“I have answered this question… on a number of occasions,” Wong said, as she’d recently done this on 4 July when she told ABC Radio that whilst she’s raised the Assange matter with US and UK officials at the highest level, the case was ultimately up to their legal systems to decide.

“So, there are limits to what Australia can do. And I know people believe that somehow, we can fix this,” Wong said on-air early last month. “Actually, there are limits to what Australia can do.”

But on Saturday, Wong added three points to the matter. The first was that the Albanese government has made clear publicly, and privately in diplomatic interactions, that it considers the case “has dragged on too long” and it should be brought to conclusion.

The foreign minister also stressed the limits to how far her government can interfere in the legal systems of its closest allies, and she added that her administration understands that the Australian citizen is continuing to appeal his extradition, and our nation will provide consular support.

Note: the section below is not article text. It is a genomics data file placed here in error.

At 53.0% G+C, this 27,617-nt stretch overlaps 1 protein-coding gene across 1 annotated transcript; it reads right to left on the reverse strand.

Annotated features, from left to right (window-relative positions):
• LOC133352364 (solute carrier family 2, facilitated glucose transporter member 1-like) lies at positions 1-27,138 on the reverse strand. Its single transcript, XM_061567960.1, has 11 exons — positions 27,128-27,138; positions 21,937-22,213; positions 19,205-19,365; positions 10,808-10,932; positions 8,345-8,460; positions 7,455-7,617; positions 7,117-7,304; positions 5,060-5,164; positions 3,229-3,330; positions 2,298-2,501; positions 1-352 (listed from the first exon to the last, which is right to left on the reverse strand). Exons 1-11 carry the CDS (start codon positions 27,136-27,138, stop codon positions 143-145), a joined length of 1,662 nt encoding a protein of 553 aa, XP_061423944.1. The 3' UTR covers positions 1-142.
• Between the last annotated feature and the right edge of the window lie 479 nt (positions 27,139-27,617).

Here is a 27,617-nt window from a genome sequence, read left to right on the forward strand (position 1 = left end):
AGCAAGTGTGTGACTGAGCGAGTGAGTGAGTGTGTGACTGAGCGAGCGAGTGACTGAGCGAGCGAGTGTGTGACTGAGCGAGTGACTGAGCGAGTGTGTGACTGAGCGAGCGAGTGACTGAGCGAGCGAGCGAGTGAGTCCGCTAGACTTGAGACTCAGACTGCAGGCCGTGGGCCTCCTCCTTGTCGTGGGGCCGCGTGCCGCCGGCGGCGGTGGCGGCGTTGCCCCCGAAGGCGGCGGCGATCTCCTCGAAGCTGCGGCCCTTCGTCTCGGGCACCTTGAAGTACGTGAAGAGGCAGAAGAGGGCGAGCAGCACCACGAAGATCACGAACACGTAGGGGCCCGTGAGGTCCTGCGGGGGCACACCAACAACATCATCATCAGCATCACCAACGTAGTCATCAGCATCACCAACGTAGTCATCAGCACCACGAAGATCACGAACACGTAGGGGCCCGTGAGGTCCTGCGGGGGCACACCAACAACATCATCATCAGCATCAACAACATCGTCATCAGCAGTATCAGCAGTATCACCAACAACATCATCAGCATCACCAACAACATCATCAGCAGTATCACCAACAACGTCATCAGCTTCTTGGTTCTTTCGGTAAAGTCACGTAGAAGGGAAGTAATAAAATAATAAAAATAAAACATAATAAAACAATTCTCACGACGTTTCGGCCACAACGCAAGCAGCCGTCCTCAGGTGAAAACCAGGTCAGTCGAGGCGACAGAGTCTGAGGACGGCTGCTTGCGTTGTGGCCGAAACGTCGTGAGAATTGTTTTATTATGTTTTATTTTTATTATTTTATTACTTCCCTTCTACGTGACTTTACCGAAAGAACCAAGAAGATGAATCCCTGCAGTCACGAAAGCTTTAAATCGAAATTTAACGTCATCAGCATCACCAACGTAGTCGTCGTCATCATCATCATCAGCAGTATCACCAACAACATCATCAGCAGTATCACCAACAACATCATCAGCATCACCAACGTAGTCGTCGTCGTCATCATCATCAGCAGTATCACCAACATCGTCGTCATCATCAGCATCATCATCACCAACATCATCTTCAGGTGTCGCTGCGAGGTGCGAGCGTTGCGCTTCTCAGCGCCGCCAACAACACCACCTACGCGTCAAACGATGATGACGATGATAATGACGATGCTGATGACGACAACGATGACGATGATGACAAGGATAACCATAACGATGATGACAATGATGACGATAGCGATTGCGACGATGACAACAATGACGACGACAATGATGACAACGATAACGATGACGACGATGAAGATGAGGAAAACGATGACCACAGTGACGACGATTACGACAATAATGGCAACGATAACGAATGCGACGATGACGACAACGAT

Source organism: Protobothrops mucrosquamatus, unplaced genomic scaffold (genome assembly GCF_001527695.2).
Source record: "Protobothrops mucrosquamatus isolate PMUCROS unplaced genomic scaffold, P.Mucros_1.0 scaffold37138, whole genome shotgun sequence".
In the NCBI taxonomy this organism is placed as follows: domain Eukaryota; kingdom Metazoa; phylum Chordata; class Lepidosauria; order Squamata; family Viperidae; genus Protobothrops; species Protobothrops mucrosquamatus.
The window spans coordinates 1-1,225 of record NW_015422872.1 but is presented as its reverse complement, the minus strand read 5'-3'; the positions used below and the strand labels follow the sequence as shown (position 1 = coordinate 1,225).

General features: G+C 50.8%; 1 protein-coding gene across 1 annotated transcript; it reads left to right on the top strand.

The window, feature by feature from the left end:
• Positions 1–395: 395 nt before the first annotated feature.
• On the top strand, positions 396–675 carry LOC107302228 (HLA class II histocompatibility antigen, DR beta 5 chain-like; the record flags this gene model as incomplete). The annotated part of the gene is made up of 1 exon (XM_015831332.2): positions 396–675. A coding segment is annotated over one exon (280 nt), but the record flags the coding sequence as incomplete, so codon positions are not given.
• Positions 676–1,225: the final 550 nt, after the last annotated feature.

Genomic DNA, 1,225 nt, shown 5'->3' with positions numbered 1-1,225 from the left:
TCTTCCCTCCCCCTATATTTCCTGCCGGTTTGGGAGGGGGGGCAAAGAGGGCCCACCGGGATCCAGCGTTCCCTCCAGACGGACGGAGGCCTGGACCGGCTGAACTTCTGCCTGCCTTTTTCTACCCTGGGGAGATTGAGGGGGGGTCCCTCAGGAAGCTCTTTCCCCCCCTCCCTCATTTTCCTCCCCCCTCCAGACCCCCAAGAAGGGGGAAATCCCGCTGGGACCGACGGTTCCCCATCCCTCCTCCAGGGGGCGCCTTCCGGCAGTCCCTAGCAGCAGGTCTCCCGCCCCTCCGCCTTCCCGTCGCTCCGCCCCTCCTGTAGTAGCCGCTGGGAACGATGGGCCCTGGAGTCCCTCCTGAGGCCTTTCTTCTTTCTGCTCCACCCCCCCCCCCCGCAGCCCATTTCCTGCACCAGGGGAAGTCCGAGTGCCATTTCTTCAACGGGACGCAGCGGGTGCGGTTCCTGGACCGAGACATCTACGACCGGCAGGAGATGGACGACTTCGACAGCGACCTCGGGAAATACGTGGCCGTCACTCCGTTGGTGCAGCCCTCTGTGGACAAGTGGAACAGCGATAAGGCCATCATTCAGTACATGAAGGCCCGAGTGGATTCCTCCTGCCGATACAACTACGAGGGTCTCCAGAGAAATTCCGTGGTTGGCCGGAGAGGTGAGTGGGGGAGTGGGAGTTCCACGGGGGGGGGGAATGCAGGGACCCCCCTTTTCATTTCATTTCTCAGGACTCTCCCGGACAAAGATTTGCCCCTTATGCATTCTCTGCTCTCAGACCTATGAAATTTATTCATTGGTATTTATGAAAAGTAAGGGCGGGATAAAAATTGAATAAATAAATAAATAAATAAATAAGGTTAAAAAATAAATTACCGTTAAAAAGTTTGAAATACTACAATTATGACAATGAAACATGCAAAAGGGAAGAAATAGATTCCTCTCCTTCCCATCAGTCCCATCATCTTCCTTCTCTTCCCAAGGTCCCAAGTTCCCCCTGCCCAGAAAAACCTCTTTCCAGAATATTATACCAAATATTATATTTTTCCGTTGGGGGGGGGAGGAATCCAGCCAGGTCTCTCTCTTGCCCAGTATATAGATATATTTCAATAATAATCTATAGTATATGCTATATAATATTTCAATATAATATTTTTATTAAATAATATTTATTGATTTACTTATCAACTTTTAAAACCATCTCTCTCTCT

Follow the leader

The UK courts originally denied Assange’s extradition to the United States in January 2021, because it recognised that Assange wouldn’t survive the extreme incarceration regime, known as SAMS, that the US would subject him to, as his mental health was so poor at the time.

Yet, despite this finding, and Julian’s health only having worsened, the UK High Court went on to accept assurances from the US that it wouldn’t subject the Australian to its harshest prison conditions, unless he did something else to warrant it, so extradition was granted.

Then UK home secretary Priti Patel officially greenlighted Assange’s extradition in June 2022, and that nation’s highest court once again denied him respite on appeal in June this year, which leaves the Australian, whose health is continuing to deteriorate, with one last-chance to appeal.

And as PM Albanese has embarked our nation on a brave new course, where Australia is increasingly relegated to a US subimperial power, the placating and petitioning of our government to step in and exert some of its power to save Assange increasingly appears like a futile action.

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Paul Gregoire

Paul Gregoire is a Sydney-based journalist and writer. He's the winner of the 2021 NSW Council for Civil Liberties Award For Excellence In Civil Liberties Journalism. Prior to Sydney Criminal Lawyers®, Paul wrote for VICE and was the news editor at Sydney’s City Hub.